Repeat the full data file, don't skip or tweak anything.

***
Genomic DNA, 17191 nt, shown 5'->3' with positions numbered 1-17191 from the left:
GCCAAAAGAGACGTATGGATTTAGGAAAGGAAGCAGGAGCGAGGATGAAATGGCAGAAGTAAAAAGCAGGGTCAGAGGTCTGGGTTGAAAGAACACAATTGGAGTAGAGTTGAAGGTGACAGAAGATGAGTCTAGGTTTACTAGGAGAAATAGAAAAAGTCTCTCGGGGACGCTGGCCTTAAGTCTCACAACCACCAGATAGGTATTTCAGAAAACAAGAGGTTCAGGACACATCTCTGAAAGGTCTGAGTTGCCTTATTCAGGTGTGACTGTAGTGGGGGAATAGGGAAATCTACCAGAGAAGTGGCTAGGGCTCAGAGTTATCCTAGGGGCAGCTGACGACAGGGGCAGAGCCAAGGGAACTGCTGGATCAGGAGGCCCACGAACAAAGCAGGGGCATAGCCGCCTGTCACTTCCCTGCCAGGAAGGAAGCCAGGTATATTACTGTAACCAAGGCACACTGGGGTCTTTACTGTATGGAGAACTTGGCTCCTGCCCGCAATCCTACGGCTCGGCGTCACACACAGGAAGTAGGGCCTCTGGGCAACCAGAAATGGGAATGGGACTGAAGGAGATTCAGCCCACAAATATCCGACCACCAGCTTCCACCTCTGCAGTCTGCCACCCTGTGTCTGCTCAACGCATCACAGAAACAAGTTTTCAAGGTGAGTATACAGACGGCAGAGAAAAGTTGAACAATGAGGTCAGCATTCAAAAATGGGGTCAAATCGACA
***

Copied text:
Genomic DNA, 17191 nt, shown 5'->3' with positions numbered 1-17191 from the left:
GCCAAAAGAGACGTATGGATTTAGGAAAGGAAGCAGGAGCGAGGATGAAATGGCAGAAGTAAAAAGCAGGGTCAGAGGTCTGGGTTGAAAGAACACAATTGGAGTAGAGTTGAAGGTGACAGAAGATGAGTCTAGGTTTACTAGGAGAAATAGAAAAAGTCTCTCGGGGACGCTGGCCTTAAGTCTCACAACCACCAGATAGGTATTTCAGAAAACAAGAGGTTCAGGACACATCTCTGAAAGGTCTGAGTTGCCTTATTCAGGTGTGACTGTAGTGGGGGAATAGGGAAATCTACCAGAGAAGTGGCTAGGGCTCAGAGTTATCCTAGGGGCAGCTGACGACAGGGGCAGAGCCAAGGGAACTGCTGGATCAGGAGGCCCACGAACAAAGCAGGGGCATAGCCGCCTGTCACTTCCCTGCCAGGAAGGAAGCCAGGTATATTACTGTAACCAAGGCACACTGGGGTCTTTACTGTATGGAGAACTTGGCTCCTGCCCGCAATCCTACGGCTCGGCGTCACACACAGGAAGTAGGGCCTCTGGGCAACCAGAAATGGGAATGGGACTGAAGGAGATTCAGCCCACAAATATCCGACCACCAGCTTCCACCTCTGCAGTCTGCCACCCTGTGTCTGCTCAACGCATCACAGAAACAAGTTTTCAAGGTGAGTATACAGACGGCAGAGAAAAGTTGAACAATGAGGTCAGCATTCAAAAATGGGGTCAAATCGACA